Find new places to explore and learn more about those places with a little help from your smart phone.

Google Helps You Explore the World and Your Own Backyard

Thanks to the hikers and explorers who’ve strapped cameras to their backs, we get to see places digitally that we may never see in person. You may be familiar with Google Maps to learn about faraway places, like the Taj Mahal or the Grand Canyon.  You can even add a whole new level of exposure to these places as you explore the surrounding areas using Street View.

And while Google Earth offers some wonderful learning lessons for your littles, what’s nearby is a bit easier and that’s where FIELDtrip comes in. Thanks to local experts teaming up with Google, you can learn more about the area you call home than ever before. Explore your neighborhood like never before. This app works with such ease that kids may even end up wanting to use it without any instructional inspiration.

The app allows you to select topics of interest, which include:

  • Architecture
  • Historic places and events
  • Lifestyle
  • Cool and unique
  • Art and museums
  • Foods, drinks, and fun

You simply select the topics you’re interested in exploring and the app does the rest. Information cards pop onto the screen automatically when you walk near one of the sites listed in the app. Thanks to this function, virtual field trips become worlds to explore, trips to plan, and adventures to take.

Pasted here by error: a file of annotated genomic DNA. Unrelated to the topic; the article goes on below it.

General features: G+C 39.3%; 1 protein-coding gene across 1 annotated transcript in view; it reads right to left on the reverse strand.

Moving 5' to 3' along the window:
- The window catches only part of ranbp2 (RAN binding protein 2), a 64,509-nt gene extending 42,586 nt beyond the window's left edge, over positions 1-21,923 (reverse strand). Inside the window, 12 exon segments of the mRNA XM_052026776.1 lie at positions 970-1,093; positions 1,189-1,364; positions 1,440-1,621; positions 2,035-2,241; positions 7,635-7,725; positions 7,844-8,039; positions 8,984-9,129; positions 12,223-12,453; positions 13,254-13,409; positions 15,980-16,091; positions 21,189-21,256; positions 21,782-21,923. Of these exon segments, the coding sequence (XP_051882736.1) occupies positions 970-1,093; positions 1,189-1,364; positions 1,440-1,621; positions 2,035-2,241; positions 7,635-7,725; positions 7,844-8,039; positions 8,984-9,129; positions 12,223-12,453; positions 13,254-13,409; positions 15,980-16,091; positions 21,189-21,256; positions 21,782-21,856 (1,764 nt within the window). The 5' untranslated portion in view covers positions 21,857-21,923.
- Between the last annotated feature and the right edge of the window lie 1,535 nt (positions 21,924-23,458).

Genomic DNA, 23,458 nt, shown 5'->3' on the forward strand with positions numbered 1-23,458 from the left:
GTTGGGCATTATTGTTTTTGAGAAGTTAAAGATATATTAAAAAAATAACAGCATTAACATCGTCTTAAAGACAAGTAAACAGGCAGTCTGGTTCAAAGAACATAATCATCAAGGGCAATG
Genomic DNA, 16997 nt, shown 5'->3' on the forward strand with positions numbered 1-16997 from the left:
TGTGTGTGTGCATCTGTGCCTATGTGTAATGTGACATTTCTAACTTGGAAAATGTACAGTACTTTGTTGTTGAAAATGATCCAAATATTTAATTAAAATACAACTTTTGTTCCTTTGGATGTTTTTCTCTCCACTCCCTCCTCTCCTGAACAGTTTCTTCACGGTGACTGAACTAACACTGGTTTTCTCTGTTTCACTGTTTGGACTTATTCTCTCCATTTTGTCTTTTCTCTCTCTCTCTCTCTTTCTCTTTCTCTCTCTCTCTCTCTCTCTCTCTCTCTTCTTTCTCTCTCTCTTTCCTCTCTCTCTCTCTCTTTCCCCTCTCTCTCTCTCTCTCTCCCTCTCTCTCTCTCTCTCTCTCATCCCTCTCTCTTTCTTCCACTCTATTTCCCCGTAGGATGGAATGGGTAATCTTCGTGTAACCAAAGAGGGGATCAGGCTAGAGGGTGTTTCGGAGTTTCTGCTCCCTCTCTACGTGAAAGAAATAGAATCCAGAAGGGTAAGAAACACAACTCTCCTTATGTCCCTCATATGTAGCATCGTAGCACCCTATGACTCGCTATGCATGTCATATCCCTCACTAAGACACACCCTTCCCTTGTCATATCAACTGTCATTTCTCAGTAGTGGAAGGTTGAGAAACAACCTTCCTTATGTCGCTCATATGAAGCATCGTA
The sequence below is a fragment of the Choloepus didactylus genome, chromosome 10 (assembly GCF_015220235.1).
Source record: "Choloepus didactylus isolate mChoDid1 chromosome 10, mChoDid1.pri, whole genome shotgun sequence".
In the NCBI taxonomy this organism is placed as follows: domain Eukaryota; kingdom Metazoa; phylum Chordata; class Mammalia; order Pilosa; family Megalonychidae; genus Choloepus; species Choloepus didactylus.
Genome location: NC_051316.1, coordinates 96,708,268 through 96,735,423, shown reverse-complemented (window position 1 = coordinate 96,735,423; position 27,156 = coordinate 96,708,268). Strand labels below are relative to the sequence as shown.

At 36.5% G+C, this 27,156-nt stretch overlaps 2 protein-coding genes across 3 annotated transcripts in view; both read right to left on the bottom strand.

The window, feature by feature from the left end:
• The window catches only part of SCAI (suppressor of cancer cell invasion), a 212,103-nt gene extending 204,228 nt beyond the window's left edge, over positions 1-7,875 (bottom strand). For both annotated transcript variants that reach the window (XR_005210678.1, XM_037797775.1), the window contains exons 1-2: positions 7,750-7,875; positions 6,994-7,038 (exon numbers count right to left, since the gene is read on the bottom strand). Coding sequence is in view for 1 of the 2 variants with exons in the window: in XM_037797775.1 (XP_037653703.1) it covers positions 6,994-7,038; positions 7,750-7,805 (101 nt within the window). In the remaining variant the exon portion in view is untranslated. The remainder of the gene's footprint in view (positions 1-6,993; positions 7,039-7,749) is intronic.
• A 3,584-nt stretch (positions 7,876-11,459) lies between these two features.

Take a FIELDtrip Walk and Discover New Places

One of the exciting features of this app is how it will open your eyes to things you never noticed in your own neighborhood and city. Take your smartphone with you when you go for a walk and watch the information cards pop up, helping you discover new and unique places to visit. You may also find historic buildings and monuments you didn’t know existed.

During planned field trips, use the app and you’ll be amazed at the additional information it provides. If you pass a place you want to visit but don’t have time at the moment, you can mark it as a favorite and return to it later.

See More Than Just the Main Tourist Attractions

This app is also an excellent way to add active learning to vacations. Simply pull up the FIELDtrip map and let the cards show you what’s nearby that you might want to check out. Soon you and your family will have a new appreciation for the each new city you visit.

Suppose, for example, that you and your family saved for a trip to Orlando, Florida, but you don’t want to just visit the theme parks. While you’re in town, you could visit the Wells’ Built Hotel, listed on the U.S. National Register of Historic Places and used during segregation as a home for African-American performers. The FIELDtrip card on the hotel gives additional information on the hotel and links to other open buildings around the city if your children are interested in seeing other examples of historic architecture.